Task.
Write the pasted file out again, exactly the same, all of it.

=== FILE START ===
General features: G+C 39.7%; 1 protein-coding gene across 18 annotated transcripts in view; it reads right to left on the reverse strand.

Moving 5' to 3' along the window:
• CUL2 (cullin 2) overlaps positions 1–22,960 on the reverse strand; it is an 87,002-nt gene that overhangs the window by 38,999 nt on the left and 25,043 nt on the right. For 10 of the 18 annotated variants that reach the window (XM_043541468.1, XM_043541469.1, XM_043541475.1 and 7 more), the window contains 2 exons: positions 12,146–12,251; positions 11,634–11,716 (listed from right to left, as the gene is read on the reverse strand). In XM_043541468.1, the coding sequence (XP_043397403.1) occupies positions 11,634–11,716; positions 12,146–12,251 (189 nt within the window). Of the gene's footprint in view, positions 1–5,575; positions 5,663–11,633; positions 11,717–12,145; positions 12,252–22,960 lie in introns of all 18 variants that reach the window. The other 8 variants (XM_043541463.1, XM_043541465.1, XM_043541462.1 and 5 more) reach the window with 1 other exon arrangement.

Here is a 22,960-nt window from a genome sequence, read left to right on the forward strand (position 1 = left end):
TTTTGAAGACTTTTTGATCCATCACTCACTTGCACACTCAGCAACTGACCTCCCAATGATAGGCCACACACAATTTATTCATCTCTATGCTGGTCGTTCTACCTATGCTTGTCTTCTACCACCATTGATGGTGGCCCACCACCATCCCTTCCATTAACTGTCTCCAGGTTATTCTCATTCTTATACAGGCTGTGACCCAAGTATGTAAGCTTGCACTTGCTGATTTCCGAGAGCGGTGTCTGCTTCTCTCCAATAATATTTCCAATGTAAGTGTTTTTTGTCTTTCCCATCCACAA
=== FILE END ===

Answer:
General features: G+C 39.7%; 1 protein-coding gene across 18 annotated transcripts in view; it reads right to left on the reverse strand.

Moving 5' to 3' along the window:
• CUL2 (cullin 2) overlaps positions 1–22,960 on the reverse strand; it is an 87,002-nt gene that overhangs the window by 38,999 nt on the left and 25,043 nt on the right. For 10 of the 18 annotated variants that reach the window (XM_043541468.1, XM_043541469.1, XM_043541475.1 and 7 more), the window contains 2 exons: positions 12,146–12,251; positions 11,634–11,716 (listed from right to left, as the gene is read on the reverse strand). In XM_043541468.1, the coding sequence (XP_043397403.1) occupies positions 11,634–11,716; positions 12,146–12,251 (189 nt within the window). Of the gene's footprint in view, positions 1–5,575; positions 5,663–11,633; positions 11,717–12,145; positions 12,252–22,960 lie in introns of all 18 variants that reach the window. The other 8 variants (XM_043541463.1, XM_043541465.1, XM_043541462.1 and 5 more) reach the window with 1 other exon arrangement.

Here is a 22,960-nt window from a genome sequence, read left to right on the forward strand (position 1 = left end):
TTTTGAAGACTTTTTGATCCATCACTCACTTGCACACTCAGCAACTGACCTCCCAATGATAGGCCACACACAATTTATTCATCTCTATGCTGGTCGTTCTACCTATGCTTGTCTTCTACCACCATTGATGGTGGCCCACCACCATCCCTTCCATTAACTGTCTCCAGGTTATTCTCATTCTTATACAGGCTGTGACCCAAGTATGTAAGCTTGCACTTGCTGATTTCCGAGAGCGGTGTCTGCTTCTCTCCAATAATATTTCCAATGTAAGTGTTTTTTGTCTTTCCCATCCACAA